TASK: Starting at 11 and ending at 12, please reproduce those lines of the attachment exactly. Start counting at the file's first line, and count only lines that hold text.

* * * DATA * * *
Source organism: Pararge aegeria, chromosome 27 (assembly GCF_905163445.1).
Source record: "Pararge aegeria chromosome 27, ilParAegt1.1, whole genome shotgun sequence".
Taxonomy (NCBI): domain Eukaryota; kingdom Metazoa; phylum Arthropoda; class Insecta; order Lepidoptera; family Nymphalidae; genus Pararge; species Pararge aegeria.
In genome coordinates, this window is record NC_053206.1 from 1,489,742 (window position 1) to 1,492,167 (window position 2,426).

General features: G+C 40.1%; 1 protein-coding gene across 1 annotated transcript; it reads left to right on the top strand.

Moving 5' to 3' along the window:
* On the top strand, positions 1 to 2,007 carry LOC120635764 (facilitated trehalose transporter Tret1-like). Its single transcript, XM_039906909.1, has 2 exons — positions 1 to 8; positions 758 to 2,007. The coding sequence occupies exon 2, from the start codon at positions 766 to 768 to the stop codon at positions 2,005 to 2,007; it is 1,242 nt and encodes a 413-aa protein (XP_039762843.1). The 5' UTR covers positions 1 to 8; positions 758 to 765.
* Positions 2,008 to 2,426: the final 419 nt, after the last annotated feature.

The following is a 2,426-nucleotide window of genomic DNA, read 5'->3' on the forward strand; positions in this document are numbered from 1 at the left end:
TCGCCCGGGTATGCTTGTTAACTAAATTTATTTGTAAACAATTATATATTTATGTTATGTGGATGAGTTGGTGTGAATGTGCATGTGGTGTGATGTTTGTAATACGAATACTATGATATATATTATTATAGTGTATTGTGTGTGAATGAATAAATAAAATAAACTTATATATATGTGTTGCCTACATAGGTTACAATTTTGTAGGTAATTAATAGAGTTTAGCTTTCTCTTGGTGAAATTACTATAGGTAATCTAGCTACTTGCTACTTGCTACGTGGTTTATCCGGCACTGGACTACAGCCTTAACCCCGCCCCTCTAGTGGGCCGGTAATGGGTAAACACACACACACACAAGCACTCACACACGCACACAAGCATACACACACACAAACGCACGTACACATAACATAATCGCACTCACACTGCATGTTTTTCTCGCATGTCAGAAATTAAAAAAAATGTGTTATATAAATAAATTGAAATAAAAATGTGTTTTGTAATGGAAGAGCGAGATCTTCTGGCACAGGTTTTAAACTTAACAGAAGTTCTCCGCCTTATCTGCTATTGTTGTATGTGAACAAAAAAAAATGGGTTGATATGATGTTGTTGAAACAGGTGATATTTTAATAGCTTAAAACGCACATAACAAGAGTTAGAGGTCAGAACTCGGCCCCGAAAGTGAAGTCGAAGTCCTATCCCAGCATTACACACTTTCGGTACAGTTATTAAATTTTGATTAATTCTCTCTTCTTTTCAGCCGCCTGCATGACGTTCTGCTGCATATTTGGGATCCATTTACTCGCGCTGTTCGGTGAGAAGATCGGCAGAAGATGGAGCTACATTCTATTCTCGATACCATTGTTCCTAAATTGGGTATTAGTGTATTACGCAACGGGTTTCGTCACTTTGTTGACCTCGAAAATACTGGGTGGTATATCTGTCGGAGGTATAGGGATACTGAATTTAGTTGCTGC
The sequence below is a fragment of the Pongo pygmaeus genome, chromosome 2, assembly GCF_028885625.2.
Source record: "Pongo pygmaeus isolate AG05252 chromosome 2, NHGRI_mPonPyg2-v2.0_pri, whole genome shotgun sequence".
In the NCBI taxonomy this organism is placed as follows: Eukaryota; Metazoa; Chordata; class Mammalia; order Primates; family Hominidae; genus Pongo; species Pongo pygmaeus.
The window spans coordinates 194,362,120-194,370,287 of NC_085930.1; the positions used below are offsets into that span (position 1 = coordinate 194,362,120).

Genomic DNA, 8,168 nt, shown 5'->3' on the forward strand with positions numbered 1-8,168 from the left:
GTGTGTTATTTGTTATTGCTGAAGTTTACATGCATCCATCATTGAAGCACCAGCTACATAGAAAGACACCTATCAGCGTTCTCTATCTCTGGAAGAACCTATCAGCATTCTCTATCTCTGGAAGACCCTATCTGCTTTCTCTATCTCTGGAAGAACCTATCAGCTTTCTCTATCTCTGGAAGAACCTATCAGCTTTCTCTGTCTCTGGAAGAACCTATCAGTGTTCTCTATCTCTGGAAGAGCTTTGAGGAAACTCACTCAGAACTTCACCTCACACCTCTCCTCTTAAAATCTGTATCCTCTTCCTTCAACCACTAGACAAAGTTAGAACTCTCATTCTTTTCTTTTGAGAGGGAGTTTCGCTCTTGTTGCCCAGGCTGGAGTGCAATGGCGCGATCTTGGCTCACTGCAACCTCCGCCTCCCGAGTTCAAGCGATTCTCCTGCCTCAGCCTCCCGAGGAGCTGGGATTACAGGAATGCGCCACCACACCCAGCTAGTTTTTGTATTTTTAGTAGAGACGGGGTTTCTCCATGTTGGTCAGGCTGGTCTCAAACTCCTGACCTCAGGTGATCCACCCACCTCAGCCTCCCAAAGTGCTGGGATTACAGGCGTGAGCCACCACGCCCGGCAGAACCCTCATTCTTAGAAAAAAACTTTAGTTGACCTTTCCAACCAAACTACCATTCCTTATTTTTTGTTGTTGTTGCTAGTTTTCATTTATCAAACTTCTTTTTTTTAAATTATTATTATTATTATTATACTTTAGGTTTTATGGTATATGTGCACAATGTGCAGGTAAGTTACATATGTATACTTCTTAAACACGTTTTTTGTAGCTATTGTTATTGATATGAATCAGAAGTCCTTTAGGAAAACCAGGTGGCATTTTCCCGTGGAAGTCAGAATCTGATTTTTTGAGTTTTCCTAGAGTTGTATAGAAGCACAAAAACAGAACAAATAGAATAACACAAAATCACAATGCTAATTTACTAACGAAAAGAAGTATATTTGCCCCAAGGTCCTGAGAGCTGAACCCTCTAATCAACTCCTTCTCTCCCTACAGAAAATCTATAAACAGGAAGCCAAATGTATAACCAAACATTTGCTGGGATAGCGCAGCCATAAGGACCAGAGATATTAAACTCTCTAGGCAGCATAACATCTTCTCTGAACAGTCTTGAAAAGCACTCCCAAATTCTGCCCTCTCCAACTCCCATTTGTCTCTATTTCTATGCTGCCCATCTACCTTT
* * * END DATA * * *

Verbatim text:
The sequence below is a fragment of the Pongo pygmaeus genome, chromosome 2, assembly GCF_028885625.2.
Source record: "Pongo pygmaeus isolate AG05252 chromosome 2, NHGRI_mPonPyg2-v2.0_pri, whole genome shotgun sequence".